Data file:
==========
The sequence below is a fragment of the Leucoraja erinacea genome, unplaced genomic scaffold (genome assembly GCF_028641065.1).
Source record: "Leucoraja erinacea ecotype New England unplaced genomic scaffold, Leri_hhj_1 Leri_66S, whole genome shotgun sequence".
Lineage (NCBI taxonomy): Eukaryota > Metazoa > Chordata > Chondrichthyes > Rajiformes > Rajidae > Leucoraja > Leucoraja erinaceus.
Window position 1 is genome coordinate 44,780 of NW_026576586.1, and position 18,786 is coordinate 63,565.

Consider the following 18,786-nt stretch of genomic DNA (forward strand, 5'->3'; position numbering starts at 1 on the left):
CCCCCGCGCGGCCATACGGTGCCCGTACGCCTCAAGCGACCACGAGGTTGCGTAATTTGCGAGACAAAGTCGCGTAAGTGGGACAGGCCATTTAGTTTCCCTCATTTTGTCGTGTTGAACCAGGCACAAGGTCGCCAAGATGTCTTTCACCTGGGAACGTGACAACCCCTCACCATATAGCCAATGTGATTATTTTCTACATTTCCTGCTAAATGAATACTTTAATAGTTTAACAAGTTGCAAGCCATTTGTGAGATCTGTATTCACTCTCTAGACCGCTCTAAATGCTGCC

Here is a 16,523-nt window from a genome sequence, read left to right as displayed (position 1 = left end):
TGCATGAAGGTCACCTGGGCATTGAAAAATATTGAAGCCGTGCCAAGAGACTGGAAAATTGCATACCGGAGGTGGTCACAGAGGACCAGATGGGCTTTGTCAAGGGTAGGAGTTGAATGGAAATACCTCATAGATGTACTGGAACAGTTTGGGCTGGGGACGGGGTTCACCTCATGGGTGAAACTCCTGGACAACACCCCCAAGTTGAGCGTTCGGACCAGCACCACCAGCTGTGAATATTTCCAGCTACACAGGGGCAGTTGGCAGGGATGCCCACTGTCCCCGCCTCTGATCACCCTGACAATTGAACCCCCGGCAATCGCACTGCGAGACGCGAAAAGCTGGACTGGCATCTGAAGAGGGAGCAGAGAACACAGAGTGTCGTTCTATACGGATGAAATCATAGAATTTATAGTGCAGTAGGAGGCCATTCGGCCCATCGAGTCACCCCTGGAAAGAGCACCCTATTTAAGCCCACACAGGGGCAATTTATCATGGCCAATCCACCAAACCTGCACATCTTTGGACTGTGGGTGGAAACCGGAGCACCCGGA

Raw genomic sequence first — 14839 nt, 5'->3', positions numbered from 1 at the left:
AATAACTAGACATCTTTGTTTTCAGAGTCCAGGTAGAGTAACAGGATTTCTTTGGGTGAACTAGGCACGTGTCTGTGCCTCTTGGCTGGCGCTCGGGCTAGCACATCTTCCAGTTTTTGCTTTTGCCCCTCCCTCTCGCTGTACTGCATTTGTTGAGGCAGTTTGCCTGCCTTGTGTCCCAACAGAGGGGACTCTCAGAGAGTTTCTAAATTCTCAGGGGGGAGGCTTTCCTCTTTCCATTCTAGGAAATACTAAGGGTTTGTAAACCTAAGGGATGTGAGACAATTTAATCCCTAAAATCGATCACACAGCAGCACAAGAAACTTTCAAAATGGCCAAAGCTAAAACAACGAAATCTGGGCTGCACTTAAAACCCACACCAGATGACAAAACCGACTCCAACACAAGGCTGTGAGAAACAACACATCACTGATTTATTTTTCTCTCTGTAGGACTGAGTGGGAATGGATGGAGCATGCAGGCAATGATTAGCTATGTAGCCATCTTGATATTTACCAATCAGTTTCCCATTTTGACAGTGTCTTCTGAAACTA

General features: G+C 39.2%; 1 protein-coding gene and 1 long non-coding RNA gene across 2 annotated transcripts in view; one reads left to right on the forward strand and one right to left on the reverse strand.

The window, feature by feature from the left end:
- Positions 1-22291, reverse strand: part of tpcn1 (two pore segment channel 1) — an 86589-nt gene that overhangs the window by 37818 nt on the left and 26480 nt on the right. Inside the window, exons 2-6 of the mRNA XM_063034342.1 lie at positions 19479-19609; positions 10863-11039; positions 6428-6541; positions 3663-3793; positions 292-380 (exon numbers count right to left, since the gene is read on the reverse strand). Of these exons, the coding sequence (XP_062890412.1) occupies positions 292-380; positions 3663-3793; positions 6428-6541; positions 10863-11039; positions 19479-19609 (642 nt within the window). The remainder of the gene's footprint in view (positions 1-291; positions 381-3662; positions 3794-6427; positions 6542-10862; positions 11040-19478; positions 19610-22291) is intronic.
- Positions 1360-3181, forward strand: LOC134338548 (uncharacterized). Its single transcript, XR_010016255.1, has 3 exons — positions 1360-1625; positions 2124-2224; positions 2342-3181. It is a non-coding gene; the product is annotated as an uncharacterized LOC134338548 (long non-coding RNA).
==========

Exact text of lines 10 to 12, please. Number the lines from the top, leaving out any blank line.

AATAACTAGACATCTTTGTTTTCAGAGTCCAGGTAGAGTAACAGGATTTCTTTGGGTGAACTAGGCACGTGTCTGTGCCTCTTGGCTGGCGCTCGGGCTAGCACATCTTCCAGTTTTTGCTTTTGCCCCTCCCTCTCGCTGTACTGCATTTGTTGAGGCAGTTTGCCTGCCTTGTGTCCCAACAGAGGGGACTCTCAGAGAGTTTCTAAATTCTCAGGGGGGAGGCTTTCCTCTTTCCATTCTAGGAAATACTAAGGGTTTGTAAACCTAAGGGATGTGAGACAATTTAATCCCTAAAATCGATCACACAGCAGCACAAGAAACTTTCAAAATGGCCAAAGCTAAAACAACGAAATCTGGGCTGCACTTAAAACCCACACCAGATGACAAAACCGACTCCAACACAAGGCTGTGAGAAACAACACATCACTGATTTATTTTTCTCTCTGTAGGACTGAGTGGGAATGGATGGAGCATGCAGGCAATGATTAGCTATGTAGCCATCTTGATATTTACCAATCAGTTTCCCATTTTGACAGTGTCTTCTGAAACTA

General features: G+C 39.2%; 1 protein-coding gene and 1 long non-coding RNA gene across 2 annotated transcripts in view; one reads left to right on the forward strand and one right to left on the reverse strand.

The window, feature by feature from the left end: